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About This Report

Older Americans 2004: Key Indicators of Well-Being (Older Americans 2004) is the second in a series of reports produced by the Federal Interagency Forum on Aging-Related Statistics (Forum)that describe the overall status of the U.S. population age 65 and over. This report provides Federal statistics from over a dozen national data sources to monitor several important areas in the lives of older Americans -- population, economics, health status, health risks and behaviors, and health care.

The Forum has once again collaborated to update and expand the comprehensive set of indicators that first appeared in Older Americans 2000: Key Indicators of Well-Being (Older Americans 2000). This series of reports provides the Nation with a broad summary of national indicators of well-being for the U.S. population age 65 and over and monitors changes in these indicators over time. By following these data trends, more accessible information will be available to target efforts that can improve the lives of older Americans.

Older Americans 2004 has added several new indicators to provide a more complete picture of the health and well-being of older Americans: sensory impairments and oral health; obesity; cigarette smoking; air quality; prescription drugs; sources of health insurance; sources of payment for health care services; and residential services. In addition to these new indicators, this report has been expanded to highlight an important and rapidly growing group of older Americans -- older veterans.

The Forum hopes that this report will stimulate discussions by policymakers and the public, encourage exchanges between the data and policy communities, and foster improvements in Federal data collection on older Americans. By examining a broad range of indicators, researchers, policymakers, service providers, and the Federal Government can better understand the areas of well-being that are improving for older Americans and the areas of well-being that require more attention and effort.

Structure of the Report

Older Americans 2004 is designed to present data in a nontechnical, user-friendly format; it complements other more technical and comprehensive reports produced by the individual Forum agencies. The report includes 37 indicators that are grouped into five sections: Population, Economics, Health Status, Health Risks and Behaviors, and Health Care. A list of the indicators included in this report is located in the Table of Contents on page IX.

Each indicator includes:

  • An introductory paragraph that describes the relevance of the indicator to the wellbeing of the older population.
  • One or more charts that graphically display analyses of the data.
  • Bulleted highlights of salient findings from the data and other sources. The data used to develop the indicators and their accompanying bullets are presented in table format in Appendix A. Data source descriptions are provided in Appendix B. A glossary is supplied in Appendix C.

Selection Criteria for Indicators

Older Americans 2004 presents 37 key indicators that measure critical aspects of older people's lives. The Forum chose these indicators because they are:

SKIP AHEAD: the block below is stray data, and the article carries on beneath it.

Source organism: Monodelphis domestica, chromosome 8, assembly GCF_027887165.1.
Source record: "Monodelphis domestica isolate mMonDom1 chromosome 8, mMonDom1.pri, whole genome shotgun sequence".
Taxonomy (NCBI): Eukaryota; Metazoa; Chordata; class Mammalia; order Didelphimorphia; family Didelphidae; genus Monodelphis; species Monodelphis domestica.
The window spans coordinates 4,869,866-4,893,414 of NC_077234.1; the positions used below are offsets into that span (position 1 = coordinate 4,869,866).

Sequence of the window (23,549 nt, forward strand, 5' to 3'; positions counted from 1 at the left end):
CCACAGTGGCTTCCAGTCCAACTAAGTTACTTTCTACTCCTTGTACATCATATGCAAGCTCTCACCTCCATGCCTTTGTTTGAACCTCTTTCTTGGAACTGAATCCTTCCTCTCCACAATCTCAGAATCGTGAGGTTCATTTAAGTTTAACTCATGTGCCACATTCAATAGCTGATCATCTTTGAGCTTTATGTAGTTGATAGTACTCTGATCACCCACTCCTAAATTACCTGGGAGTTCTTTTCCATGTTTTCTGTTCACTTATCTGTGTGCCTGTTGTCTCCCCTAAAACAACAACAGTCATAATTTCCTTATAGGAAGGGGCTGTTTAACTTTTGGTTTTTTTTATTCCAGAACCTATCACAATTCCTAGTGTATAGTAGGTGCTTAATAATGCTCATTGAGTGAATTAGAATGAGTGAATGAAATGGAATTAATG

• Easy to understand by a wide range of audiences.
  • Based on reliable, nationwide data (sponsored, collected, or disseminated by the Federal Government).
  • Objectively based on substantial research that connects them to the well-being of older Americans.
  • Balanced so that no single area dominates the report.
  • Measured periodically (not necessarily annually) so that they can be updated as appropriate and show trends over time.
  • Representative of large segments of the aging population, rather than one particular group.

Considerations When Examining the Indicators

Older Americans 2004generally addresses the U.S. population age 65 and over. Mutually exclusive age groups (e.g., age 65-74, 7584, and 85 and over) are reported whenever possible.

Data availability and analytical relevance may affect the specific age groups that are included for an indicator. For example, because of small sample sizes in some surveys, statistically reliable data for the population age 85 and over often are not available. Conversely, data from the population younger than age 65 sometimes are included if they are relevant to the interpretation of the indicator. For example, in "Indicator 11: Participation in the Labor Force," a comparison with a younger population enhances the interpretation of the labor force trends among people age 65 and over.

Because the older population is becoming more diverse, analyses often are presented by sex, race and ethnic origin, income, and other characteristics.

Updated indicators in Older Americans 2004 are not always comparable to the original indicators in Older Americans 2000. The replication of certain indicators with updated data is sometimes difficult because of changes in data sources, definitions, questionnaires, and/or reporting categories. A comparability table is available on the Forum's Web site at http://www.agingstats.gov to help readers understand the changes that have taken place.

The reference population (the base population sampled at the time of data collection) for each indicator is clearly labeled under each chart and table and defined in the glossary. Whenever possible, the indicators include data on the U.S. resident population (i.e., people living in the community and people living in institutions). However, some indicators show data only for the civilian noninstitutionalized population. Because the older population residing in nursing homes (and other long-term care institutional settings) is excluded from samples based on the noninstitutionalized population, caution should be exercised when attempting to generalize the findings from these data sources to the entire population age 65 and over. This is especially true for the older age groups. For example in 2002, only 83 percent of the population age 85 and over was included in the civilian noninstitutionalized population as defined by the U.S. Census Bureau.

Civilian noninstitutionalized population as a percentage of the total resident population by age: July 1, 2002

Survey Years

In the charts, tick marks along the x-axis indicate years for which data are available. The range of years presented in each chart varies because data availability is not uniform across the data sources. To standardize the time frames across the indicators, a timeline has been placed at the bottom of each indicator that reports data for more than one year.Sample of Survey Years graphic